But for the most part, the 1981 film chose not to engage with the relationship between mankind and the gods in any great detail. Indeed, the challenge to divine authority which Thetis complained about was not the real aim of the 1981 Perseus. He had simply intended to win the hand of the lovely Andromeda, and killing Calibos and the Kraken were secondary outcomes of this quest.

In the 2010 version, the religious dimensions of the story are much more central, and much more complex. The fraught relationship between mankind and the gods is central to the film, and personalised in Perseus’ uncomfortable position between the two. But we also see tensions within both camps, as different individual humans disagree with one another on how best to respond to the power of the gods, and different individual gods struggle with one another for supremacy.

The human response to the gods mainly reflects 21st-century scepticism of authority-figures. Belief as such is not in question, since the gods are entirely real within the terms of the story. But characters like Spyros and Perseus forcefully question whether humanity should be worshipping the gods while they behave arrogantly and are indifferent to mortal suffering. “One day,” Spyros grumbles, “somebody’s gonna have to make a stand. One day, somebody’s gonna have to say – enough!”

Yet we also see some humans responding to godly misdeeds with renewed religious fervour. This attitude is characterised in particular by Prokopion, the loin-clothed, top-knotted religious fanatic in Argos, who reacts to the anger of the gods by calling for greater heights of devotion – seeking to placate the gods, rather than reject them. He responds to Hades’ curse on Argos by proclaiming, “We must turn our hearts to Hades – it is the only way!”, and eagerly leads the movement to sacrifice Andromeda in order to save the rest of the city.

This is of course rather closer to the typical authentic ancient response when people suspected that the gods might be angry with them – root out any possible religious deviants and redouble the sacrifices. But we’re clearly not supposed to admire it. Our top-knotted fanatic bays for blood, commits extremist acts like burning his own hand to make a point, and appears to take sexual pleasure in the sacrifice of Andromeda. He can be mapped onto almost any modern religious extremist movement of our choosing, and appears very much characteristic of the concerns of this post-9/11 world. Interestingly, he is eventually killed by the falling hand of the Kraken after it has been turned into stone, which seemed to me like an ironic twist on Old Testament-style stories about people being struck down for worshipping false idols – except this time with the fanatic being killed directly by the idol itself.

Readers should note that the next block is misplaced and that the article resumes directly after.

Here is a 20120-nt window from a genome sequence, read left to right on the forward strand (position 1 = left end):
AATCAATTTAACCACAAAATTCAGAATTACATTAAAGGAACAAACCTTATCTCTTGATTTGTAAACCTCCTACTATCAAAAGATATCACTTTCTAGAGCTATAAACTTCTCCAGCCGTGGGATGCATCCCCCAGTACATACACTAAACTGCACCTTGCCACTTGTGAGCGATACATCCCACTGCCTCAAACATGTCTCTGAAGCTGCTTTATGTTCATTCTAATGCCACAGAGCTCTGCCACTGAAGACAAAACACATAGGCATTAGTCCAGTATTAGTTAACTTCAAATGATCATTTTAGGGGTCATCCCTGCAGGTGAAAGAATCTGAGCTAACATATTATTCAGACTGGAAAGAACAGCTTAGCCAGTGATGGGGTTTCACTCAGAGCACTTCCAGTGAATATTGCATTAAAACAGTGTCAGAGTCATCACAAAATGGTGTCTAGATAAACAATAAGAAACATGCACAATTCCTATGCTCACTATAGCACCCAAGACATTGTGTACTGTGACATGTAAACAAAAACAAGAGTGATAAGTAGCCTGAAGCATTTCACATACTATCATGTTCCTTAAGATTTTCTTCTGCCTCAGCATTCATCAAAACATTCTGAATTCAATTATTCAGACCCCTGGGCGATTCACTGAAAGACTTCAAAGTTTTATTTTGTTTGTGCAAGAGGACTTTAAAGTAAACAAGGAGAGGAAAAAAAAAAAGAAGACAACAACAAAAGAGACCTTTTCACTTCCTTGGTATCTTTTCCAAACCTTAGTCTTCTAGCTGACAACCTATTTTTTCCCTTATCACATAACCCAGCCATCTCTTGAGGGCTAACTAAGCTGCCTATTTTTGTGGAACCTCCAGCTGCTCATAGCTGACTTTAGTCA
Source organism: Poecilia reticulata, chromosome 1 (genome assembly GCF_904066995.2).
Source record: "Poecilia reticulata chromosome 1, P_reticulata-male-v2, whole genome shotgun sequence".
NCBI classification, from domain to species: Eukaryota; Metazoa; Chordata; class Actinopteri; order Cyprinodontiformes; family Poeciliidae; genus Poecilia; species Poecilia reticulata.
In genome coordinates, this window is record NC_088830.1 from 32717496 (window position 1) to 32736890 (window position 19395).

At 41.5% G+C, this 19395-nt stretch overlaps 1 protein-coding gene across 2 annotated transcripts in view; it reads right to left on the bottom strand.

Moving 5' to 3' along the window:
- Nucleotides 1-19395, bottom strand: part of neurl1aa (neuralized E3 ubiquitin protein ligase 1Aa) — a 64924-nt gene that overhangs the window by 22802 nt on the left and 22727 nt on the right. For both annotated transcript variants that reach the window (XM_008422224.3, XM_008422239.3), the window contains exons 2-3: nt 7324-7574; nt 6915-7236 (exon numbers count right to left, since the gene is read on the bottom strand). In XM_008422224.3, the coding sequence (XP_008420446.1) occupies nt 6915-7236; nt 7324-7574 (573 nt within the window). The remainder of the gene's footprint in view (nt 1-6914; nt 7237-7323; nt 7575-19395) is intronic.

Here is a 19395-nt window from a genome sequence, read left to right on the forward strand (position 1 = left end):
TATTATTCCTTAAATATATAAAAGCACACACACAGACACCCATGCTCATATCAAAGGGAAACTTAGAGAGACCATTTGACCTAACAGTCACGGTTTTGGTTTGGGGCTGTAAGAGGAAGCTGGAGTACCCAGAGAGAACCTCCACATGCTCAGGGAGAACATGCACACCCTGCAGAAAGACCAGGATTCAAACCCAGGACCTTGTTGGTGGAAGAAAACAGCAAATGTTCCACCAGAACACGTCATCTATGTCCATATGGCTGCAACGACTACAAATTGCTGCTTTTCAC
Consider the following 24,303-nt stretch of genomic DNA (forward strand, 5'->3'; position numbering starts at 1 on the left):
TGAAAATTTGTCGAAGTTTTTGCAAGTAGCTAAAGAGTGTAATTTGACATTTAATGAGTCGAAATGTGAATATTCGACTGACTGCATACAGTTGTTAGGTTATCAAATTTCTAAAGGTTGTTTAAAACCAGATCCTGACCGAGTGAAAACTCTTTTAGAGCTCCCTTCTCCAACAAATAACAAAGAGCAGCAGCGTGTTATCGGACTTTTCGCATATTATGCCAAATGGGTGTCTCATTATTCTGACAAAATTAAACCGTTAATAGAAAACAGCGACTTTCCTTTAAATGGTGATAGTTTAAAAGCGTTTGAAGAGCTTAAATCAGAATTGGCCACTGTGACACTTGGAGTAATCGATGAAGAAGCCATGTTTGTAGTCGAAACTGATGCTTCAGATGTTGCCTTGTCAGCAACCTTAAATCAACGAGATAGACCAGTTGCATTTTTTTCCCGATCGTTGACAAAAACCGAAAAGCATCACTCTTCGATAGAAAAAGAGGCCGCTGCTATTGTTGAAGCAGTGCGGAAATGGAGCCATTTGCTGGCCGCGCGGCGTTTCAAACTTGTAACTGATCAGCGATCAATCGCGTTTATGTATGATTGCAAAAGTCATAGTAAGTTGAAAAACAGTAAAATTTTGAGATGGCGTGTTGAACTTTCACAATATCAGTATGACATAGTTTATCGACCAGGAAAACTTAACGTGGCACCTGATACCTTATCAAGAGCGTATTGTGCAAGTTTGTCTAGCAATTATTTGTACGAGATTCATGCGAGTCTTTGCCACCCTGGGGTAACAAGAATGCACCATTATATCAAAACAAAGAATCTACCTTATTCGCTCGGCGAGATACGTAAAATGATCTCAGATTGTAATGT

Meanwhile, up on Mount Olympus, there is a direct rivalry between Zeus and Hades which makes them look a lot like the Judeo-Christian God and Satan. Certainly, we are explicitly told in the opening credits that Zeus is a creator-god (“It was Zeus who created man…”), while Hades’ black robes, his murderous bat-like harpies and his attempts to trick Zeus all map quite nicely onto traditional ideas about the Devil (not to mention drawing fruitfully on Ralph Fiennes’ star image as the actor associated with Voldemort in the Potterverse). But Zeus’ own childish, impulsive behaviour makes him far from a paragon of virtue, and indeed this Zeus is a much more morally ambiguous figure than his equivalent in the 1981 film. If he’s a proxy for God, then he starts the film as the Old Testament God of plagues and vengeance. By the end though, of course, his link with Perseus has forced him to become more human and more forgiving. If that’s the case, then another element to Perseus’ role in the film is to echo the story of Jesus establishing the New Testament, and re-harmonising the relationship between mankind and the divine.